How it works

 The tool captures the signals from the oscilloscopes in a CSV file. As I use an old TDS3012B DPO from Tektronix, I only have 2 available channels to capture. This is fine for capturing RS232 or TWI signals, but for SPI you may need to perform multiple runs to capture 2 data lines and CS along with the clock, with you ending up changing probes for each run, but this is better from nothing.

Oscilloscopes with more channels would of course capture more signals and avoid this hick-up. The script is made and tested on this particular oscilloscope, but it should work in most other instruments maybe with slight modifications. If you need to capture more channels then you still need to modify the script to save the extra channels on the CSV and in addition to add to the SPI decode module the extra traces to decode. But this is why we have open source right?

Keep in mind that the script decodes from the CSV file (and not directly from the instrument). Thus if you have old (or test) captures you may instruct it to use these instead of accessing an instrument. This helps for off-line decoding or testing the script.

 After the signals are captured, the script performs a thresholding according to the set logic standard like TTL, CMOS, LVCMOS etc.

 Then it decodes the signal according to the requested protocol and displays the decoded output on screen.

To keep the script simple, we setup the oscilloscope manually to capture the signals fully (with the required time-span, sampling etc) and we leave it running. Triggering should be to Normal mode (not Auto). When we need to capture the waveform we can either run the script which stops acquisitions or we can stop manually and still use the script to acquire and decode the signals.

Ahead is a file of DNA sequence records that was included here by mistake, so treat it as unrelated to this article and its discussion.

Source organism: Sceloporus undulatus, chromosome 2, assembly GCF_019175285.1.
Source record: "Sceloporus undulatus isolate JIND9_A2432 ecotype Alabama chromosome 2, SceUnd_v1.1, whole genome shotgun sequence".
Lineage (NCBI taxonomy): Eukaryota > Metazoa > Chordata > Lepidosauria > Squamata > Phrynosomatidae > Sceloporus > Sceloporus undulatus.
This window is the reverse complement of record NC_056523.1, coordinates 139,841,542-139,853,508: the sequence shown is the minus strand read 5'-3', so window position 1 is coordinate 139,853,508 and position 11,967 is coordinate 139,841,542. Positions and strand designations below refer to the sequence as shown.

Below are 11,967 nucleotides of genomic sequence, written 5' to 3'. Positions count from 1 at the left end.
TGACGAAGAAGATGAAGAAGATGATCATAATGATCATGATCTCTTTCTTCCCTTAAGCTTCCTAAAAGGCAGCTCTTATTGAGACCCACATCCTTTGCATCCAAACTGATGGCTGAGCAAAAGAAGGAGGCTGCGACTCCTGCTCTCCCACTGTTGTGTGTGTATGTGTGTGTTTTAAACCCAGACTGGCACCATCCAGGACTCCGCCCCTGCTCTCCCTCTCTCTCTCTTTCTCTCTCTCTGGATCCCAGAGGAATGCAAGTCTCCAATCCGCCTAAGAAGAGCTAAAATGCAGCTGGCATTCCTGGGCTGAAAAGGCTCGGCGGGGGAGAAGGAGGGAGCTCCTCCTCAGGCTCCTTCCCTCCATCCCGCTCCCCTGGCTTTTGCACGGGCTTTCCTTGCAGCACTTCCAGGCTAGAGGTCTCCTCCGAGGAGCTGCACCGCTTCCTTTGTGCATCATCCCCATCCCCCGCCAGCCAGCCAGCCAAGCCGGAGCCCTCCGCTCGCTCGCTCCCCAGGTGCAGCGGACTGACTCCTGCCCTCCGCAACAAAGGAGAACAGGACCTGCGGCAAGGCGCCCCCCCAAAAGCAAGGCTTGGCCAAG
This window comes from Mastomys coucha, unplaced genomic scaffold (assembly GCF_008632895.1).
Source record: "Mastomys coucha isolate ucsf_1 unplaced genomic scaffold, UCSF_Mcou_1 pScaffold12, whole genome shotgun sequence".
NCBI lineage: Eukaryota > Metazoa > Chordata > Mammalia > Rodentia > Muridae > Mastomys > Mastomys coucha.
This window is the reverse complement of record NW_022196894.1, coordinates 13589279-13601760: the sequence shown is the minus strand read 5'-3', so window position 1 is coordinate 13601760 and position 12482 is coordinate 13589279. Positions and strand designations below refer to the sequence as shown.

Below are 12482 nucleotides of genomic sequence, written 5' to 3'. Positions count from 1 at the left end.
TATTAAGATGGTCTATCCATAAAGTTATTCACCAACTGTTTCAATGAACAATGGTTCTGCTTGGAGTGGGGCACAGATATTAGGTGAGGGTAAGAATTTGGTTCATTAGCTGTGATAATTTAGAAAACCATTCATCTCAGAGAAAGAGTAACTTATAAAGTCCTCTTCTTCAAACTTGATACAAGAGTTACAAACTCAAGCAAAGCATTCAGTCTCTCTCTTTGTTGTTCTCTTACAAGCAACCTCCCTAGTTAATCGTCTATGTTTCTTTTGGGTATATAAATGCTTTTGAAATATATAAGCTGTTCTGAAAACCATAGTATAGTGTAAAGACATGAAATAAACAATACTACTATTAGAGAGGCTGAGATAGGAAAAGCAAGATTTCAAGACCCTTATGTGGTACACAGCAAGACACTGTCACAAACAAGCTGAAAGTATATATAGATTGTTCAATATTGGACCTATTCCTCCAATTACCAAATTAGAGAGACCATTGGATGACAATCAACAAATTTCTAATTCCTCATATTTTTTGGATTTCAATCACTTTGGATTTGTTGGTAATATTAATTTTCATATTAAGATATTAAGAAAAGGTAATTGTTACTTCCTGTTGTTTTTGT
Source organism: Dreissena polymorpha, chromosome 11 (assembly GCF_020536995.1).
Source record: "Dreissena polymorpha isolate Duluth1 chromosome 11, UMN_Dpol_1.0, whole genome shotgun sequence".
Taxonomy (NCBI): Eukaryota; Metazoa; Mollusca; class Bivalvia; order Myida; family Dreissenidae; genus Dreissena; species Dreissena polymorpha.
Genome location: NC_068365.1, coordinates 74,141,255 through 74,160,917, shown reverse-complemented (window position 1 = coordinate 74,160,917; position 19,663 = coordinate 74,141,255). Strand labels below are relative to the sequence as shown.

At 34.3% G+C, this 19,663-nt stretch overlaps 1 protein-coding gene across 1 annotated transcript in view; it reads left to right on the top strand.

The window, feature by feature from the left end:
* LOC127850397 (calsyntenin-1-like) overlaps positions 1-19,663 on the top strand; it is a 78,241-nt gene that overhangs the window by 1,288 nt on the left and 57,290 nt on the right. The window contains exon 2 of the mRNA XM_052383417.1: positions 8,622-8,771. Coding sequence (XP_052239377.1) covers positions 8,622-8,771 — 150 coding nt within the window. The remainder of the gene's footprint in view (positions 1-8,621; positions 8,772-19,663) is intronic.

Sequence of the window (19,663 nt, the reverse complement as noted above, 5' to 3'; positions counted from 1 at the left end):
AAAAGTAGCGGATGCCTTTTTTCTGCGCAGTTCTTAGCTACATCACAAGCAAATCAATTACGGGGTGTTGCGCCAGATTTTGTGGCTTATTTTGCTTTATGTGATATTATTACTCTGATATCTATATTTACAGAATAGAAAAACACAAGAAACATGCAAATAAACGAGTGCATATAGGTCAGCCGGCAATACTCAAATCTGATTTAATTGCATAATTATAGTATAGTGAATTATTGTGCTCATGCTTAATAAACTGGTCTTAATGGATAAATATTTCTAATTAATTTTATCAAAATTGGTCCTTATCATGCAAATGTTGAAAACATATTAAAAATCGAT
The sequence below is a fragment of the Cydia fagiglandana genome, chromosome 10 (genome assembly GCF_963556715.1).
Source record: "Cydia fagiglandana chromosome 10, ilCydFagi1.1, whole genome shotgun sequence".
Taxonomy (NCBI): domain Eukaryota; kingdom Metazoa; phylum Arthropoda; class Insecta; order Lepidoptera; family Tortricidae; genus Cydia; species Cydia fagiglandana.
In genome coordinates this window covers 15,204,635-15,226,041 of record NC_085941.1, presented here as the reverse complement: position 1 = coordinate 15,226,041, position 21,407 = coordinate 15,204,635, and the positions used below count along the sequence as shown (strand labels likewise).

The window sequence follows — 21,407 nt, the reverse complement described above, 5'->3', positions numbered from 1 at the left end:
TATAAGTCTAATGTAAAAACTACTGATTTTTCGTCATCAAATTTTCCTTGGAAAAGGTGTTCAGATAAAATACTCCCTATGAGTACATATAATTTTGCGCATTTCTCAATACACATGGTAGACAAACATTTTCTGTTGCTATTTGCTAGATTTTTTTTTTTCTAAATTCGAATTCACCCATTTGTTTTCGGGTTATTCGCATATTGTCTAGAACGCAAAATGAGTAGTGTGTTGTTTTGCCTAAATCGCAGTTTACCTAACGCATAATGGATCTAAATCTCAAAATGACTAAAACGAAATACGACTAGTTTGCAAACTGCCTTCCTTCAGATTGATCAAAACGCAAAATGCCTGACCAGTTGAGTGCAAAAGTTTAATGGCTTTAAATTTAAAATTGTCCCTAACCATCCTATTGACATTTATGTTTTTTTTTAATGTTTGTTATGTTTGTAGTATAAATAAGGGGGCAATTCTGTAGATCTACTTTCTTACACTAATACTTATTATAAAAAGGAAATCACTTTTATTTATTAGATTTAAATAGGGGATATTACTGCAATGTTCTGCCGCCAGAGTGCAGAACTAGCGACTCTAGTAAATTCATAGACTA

Let’s see some examples.

RS-232 Decoding

Running the command: -b RS232 -l TTL -a 115200 -i CaptureRS422_LVCMOS.csv -n 0

We decode a file with data already acquired to a file.

We need to define the baud rate, the voltage level and polarity (positive or reversed).

RS232 Capture
RS232 Command Prompt Capture Example

The decoder displays the resulted characters along with the Start-Stop and Parity bits. In addition a VCD file is exported that we can view with GTKWave. 

RS232 Waveform Capture Example


TWI Decoding

In TWI mode the parameters are more simple as TWI is clocked so we do not need to define sampling period for each character. -v -b I2C -i CaptureI2C.csv
TWI Command Prompt Capture Example

Again the results are shown in the Command Prompt, showing Start-ACK-Stop conditions.
In addition the VCD file provides a graphical view.

TWI Waveform Capture Example


TWI Waveform Capture Example Detail


SPI Decoding